The real secret to a happy marriage

The latest study, in the Journal of Family Psychology, shows a good snooze is equally important. Photo / iStock
The latest study, in the Journal of Family Psychology, shows a good snooze is equally important. Photo / iStock

No need for any more expensive gifts, romantic breaks or big bouquets of flowers.

It seems the secret to a happy marriage is completely free - a good night's sleep.

Psychologists have found that having seven or eight hours' sleep a night means partners are less likely to focus on the negative aspects of their relationship and more inclined to think about the bigger picture.

Researchers at Florida State University say sleep also helps to restore function in the prefrontal cortex, the part of the brain that manages self control, which is thought to improve our perception of relationships.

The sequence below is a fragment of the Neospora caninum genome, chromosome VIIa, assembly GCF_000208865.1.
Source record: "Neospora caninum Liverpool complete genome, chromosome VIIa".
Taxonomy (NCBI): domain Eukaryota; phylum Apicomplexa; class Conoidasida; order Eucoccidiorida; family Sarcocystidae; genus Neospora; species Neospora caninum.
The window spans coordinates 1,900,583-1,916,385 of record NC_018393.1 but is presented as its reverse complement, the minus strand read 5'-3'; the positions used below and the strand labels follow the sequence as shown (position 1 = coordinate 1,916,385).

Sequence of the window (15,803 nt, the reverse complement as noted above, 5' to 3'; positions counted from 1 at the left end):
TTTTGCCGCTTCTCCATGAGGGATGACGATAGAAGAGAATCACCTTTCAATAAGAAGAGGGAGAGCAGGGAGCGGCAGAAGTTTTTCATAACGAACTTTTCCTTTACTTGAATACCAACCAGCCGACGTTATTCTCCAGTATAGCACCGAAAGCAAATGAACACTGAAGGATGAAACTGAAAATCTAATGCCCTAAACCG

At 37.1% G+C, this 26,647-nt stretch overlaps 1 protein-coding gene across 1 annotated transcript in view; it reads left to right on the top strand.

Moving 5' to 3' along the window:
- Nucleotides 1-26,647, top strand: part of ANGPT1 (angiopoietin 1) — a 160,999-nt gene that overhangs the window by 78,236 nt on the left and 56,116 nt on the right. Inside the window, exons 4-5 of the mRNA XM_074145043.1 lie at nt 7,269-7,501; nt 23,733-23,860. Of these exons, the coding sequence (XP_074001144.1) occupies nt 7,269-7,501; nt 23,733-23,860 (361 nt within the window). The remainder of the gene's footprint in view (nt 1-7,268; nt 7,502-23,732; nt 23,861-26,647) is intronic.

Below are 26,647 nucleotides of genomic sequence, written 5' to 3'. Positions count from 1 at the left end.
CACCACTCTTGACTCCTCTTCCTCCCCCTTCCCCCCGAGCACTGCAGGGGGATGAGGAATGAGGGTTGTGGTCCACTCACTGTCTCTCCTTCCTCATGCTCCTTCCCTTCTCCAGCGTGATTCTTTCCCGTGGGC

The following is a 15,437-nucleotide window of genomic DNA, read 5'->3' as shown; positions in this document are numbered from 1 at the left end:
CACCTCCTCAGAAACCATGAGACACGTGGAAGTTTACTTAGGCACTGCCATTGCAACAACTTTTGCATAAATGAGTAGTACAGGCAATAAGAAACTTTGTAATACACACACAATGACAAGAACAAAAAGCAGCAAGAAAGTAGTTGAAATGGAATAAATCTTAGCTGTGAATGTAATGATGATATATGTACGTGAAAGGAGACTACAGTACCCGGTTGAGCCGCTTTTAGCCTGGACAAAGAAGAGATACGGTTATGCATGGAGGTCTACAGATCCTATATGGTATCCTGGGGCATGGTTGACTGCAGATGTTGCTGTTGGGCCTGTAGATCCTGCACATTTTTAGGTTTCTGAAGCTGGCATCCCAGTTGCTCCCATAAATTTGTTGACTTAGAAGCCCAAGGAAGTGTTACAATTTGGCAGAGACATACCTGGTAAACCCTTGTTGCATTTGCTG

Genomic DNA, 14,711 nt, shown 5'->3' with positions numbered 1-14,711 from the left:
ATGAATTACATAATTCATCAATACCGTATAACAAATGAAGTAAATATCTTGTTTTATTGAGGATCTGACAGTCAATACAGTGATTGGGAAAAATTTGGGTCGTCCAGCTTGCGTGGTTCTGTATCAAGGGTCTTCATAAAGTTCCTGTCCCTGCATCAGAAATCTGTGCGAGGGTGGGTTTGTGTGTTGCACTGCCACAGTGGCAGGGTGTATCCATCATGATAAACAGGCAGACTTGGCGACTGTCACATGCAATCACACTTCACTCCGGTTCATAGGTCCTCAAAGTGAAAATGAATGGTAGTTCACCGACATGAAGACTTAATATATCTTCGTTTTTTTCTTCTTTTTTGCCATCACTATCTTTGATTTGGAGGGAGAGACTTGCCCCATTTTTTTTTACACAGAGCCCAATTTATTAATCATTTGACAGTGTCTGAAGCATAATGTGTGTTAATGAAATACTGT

Although divorce rates in the UK are at their lowest levels of 40 years, the numbers separating every year are still significant.

About 260,000 couples in the UK get married each year but at the same time nearly 120,000 part.

Experts regard honesty, warmth and respect as the bedrock of any relationship.

But the latest study, in the Journal of Family Psychology, shows a good snooze is equally important.

Scientists asked 68 newlywed couples to record their sleep patterns for a week.

They also kept a diary on how they felt about their marriage and how rows affected their view of the relationship.

Finally, researchers used something called the Kansas Marital Satisfaction Scale to assess volunteers' levels of satisfaction with their sex lives, levels of affection, time spent together, partners' mood and how they resolved rows.

Husbands benefited most from a proper night's sleep, the study found.

Even on days where they fell out with their wives, they felt upbeat about their marital status - providing they had a good rest the night before.

The researchers said: 'Sleep is an important factor that affects marital satisfaction.

'Up to a third of married or cohabiting adults report that sleeps problems burden their relationship.'

- Daily Mail

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